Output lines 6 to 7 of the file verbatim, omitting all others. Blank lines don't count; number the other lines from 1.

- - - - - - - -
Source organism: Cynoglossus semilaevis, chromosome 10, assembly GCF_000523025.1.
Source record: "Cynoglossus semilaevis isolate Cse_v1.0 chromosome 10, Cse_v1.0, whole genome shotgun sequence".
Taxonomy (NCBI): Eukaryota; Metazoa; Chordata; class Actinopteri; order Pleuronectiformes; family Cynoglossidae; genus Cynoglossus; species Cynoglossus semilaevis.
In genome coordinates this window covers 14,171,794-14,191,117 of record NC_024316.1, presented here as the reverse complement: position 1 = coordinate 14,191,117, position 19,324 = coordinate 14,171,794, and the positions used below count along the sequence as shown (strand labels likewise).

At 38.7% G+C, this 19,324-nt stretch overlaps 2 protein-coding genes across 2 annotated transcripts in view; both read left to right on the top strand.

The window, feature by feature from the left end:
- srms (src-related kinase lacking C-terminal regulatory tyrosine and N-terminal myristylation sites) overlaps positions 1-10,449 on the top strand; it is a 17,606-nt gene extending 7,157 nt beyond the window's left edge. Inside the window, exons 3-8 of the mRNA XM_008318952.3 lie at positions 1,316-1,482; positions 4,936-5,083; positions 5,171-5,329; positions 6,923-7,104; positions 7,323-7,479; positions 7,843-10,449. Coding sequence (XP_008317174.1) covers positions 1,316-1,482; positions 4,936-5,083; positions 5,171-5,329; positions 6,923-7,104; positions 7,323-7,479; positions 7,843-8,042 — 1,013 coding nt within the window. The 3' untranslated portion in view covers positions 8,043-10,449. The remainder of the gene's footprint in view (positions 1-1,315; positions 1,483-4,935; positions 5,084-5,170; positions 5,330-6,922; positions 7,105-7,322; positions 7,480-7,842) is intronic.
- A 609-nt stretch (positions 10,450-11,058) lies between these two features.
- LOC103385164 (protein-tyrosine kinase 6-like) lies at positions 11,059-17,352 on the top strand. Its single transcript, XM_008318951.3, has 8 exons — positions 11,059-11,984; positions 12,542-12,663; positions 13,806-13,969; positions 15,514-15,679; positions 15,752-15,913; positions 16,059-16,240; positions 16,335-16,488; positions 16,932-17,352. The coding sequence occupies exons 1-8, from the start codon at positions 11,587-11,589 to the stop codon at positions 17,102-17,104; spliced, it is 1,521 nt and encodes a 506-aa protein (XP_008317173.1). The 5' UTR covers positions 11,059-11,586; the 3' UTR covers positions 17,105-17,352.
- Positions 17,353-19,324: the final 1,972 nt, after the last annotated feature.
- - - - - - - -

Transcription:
The window, feature by feature from the left end:
- srms (src-related kinase lacking C-terminal regulatory tyrosine and N-terminal myristylation sites) overlaps positions 1-10,449 on the top strand; it is a 17,606-nt gene extending 7,157 nt beyond the window's left edge. Inside the window, exons 3-8 of the mRNA XM_008318952.3 lie at positions 1,316-1,482; positions 4,936-5,083; positions 5,171-5,329; positions 6,923-7,104; positions 7,323-7,479; positions 7,843-10,449. Coding sequence (XP_008317174.1) covers positions 1,316-1,482; positions 4,936-5,083; positions 5,171-5,329; positions 6,923-7,104; positions 7,323-7,479; positions 7,843-8,042 — 1,013 coding nt within the window. The 3' untranslated portion in view covers positions 8,043-10,449. The remainder of the gene's footprint in view (positions 1-1,315; positions 1,483-4,935; positions 5,084-5,170; positions 5,330-6,922; positions 7,105-7,322; positions 7,480-7,842) is intronic.